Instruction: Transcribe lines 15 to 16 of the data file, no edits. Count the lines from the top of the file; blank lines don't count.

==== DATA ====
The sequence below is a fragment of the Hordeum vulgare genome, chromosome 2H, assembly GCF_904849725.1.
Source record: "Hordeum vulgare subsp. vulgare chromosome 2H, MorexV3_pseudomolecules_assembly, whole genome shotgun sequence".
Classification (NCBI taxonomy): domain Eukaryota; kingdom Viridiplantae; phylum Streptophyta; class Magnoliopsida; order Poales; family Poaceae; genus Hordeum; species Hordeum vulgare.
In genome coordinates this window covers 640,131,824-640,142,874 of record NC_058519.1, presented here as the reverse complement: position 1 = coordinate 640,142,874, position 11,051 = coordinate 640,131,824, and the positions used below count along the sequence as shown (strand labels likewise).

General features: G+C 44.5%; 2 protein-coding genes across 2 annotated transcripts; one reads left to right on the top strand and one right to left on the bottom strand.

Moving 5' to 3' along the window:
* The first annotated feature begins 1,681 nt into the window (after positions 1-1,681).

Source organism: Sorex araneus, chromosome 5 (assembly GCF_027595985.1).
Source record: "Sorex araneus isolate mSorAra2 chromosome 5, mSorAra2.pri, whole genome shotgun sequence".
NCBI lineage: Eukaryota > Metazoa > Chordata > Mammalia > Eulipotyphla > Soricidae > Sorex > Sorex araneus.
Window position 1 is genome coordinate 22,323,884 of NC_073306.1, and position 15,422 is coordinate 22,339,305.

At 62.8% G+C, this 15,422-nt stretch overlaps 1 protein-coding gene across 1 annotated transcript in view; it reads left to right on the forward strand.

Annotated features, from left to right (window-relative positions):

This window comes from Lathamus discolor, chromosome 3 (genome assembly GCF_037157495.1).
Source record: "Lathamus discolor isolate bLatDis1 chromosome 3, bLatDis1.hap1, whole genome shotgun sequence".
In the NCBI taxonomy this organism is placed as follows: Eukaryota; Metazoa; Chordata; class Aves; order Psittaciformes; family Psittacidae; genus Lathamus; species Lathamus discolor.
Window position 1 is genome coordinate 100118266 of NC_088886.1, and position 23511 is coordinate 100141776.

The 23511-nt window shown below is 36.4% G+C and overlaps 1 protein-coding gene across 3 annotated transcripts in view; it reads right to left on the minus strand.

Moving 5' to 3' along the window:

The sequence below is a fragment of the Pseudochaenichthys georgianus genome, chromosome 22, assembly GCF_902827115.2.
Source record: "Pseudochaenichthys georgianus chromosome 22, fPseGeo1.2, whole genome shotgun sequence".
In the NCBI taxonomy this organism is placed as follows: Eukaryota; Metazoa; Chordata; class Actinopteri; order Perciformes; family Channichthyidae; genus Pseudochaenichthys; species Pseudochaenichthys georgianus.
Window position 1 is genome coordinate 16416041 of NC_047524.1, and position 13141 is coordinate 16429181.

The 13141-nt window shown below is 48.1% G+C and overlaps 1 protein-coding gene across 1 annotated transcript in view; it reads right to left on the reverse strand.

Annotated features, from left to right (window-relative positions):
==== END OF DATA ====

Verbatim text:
Source record: "Lathamus discolor isolate bLatDis1 chromosome 3, bLatDis1.hap1, whole genome shotgun sequence".
In the NCBI taxonomy this organism is placed as follows: Eukaryota; Metazoa; Chordata; class Aves; order Psittaciformes; family Psittacidae; genus Lathamus; species Lathamus discolor.